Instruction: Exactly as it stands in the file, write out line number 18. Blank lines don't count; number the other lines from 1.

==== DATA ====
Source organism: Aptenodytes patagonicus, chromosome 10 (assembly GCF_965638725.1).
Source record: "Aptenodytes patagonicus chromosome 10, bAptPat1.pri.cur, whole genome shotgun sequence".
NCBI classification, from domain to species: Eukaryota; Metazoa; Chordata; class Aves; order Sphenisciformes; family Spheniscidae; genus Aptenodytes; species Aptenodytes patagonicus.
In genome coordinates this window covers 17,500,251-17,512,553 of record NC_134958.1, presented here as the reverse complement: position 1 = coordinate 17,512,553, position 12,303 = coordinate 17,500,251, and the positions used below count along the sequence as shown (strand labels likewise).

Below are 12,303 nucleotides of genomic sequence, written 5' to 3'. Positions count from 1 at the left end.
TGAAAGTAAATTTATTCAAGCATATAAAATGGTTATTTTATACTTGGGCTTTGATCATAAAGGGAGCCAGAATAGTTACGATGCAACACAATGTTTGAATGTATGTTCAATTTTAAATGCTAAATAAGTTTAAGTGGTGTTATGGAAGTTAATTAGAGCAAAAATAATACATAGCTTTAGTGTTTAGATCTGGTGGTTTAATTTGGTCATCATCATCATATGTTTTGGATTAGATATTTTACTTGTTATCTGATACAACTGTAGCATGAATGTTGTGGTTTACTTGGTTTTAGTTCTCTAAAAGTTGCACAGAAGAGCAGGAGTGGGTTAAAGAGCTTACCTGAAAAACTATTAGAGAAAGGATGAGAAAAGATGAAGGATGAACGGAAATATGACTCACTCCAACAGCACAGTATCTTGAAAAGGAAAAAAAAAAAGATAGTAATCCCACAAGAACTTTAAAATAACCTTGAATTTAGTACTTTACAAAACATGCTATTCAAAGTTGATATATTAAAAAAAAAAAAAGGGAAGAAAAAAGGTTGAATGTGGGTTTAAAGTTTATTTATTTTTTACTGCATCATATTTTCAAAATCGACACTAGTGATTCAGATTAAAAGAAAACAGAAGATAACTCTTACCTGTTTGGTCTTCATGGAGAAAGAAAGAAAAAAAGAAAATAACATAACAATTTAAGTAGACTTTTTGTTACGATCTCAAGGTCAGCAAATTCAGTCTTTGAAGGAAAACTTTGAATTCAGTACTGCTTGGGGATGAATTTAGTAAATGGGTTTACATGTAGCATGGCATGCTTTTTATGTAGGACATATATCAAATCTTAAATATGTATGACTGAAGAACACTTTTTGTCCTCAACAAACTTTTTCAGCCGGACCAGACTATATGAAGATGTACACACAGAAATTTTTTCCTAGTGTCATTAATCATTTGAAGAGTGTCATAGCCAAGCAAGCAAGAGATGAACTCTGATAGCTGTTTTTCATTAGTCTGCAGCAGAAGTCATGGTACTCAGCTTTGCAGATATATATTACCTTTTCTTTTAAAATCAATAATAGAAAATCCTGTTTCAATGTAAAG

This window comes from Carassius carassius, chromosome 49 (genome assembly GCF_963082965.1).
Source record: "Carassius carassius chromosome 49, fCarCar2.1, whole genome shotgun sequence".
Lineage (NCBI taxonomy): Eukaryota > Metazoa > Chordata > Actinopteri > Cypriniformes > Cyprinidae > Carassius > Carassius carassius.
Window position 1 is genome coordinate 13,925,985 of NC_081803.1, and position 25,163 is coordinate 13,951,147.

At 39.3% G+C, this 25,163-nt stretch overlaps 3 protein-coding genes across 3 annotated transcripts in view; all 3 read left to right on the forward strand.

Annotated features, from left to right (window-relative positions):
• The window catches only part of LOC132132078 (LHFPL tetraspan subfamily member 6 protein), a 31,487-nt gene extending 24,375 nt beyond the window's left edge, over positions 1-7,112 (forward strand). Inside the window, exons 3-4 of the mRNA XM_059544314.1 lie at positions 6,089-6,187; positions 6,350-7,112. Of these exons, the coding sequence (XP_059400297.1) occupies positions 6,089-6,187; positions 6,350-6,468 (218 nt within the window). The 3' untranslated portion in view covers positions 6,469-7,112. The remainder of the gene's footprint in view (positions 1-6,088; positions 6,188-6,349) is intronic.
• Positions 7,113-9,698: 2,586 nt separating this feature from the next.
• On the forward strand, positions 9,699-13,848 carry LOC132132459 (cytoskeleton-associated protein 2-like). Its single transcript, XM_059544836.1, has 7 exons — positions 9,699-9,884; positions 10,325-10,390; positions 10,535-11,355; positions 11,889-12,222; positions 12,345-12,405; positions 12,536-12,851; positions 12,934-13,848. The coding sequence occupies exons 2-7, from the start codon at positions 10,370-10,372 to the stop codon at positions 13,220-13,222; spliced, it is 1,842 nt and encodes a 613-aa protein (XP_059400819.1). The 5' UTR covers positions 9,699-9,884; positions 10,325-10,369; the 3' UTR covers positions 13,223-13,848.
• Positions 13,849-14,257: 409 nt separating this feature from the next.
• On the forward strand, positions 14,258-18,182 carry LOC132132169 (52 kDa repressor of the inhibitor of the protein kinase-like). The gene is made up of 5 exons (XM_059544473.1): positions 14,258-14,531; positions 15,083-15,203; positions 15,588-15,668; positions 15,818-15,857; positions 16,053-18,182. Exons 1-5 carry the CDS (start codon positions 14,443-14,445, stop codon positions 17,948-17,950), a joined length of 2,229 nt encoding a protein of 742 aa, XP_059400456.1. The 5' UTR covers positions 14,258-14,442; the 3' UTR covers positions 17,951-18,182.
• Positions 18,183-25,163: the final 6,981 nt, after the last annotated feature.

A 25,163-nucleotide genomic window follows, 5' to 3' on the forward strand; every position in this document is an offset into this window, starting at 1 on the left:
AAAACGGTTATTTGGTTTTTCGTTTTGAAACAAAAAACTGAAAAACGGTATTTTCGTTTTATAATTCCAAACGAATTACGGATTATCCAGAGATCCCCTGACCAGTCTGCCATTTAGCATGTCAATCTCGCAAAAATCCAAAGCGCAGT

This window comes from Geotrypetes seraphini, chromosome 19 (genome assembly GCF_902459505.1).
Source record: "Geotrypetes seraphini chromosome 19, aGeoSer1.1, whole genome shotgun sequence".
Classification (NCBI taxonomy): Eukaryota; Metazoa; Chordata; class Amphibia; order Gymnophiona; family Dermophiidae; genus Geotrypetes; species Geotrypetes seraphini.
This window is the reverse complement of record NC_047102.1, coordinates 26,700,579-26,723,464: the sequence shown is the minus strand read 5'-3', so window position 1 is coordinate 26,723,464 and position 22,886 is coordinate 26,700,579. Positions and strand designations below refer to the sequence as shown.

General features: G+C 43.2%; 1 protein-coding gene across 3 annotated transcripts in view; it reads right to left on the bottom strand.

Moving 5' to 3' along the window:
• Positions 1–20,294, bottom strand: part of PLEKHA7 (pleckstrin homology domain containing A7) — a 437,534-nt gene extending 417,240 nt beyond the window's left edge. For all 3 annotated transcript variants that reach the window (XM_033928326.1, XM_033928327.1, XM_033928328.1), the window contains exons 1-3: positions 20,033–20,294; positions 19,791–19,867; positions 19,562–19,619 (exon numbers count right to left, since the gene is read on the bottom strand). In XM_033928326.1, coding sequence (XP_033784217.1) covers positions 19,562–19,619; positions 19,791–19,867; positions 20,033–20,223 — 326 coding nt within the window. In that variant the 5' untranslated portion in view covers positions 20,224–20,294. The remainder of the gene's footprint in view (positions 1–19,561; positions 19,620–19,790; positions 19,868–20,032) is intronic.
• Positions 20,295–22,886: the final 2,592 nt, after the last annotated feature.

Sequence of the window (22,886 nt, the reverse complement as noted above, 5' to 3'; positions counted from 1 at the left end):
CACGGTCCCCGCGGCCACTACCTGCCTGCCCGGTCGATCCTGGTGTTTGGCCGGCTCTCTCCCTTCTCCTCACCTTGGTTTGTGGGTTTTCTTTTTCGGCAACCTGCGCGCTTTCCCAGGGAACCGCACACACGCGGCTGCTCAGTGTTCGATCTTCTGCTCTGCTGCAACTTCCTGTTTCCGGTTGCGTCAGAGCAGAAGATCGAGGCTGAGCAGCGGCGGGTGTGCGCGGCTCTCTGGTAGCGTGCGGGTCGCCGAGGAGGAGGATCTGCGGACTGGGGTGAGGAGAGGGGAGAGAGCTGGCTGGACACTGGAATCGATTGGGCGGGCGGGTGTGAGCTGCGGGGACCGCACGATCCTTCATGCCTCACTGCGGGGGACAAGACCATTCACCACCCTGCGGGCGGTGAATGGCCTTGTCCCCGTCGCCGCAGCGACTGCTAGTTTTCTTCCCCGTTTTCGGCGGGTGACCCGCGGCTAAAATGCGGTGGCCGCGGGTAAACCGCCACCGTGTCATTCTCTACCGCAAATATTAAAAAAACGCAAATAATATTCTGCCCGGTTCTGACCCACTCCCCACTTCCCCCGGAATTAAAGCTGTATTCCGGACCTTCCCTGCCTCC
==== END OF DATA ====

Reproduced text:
• Positions 18,183-25,163: the final 6,981 nt, after the last annotated feature.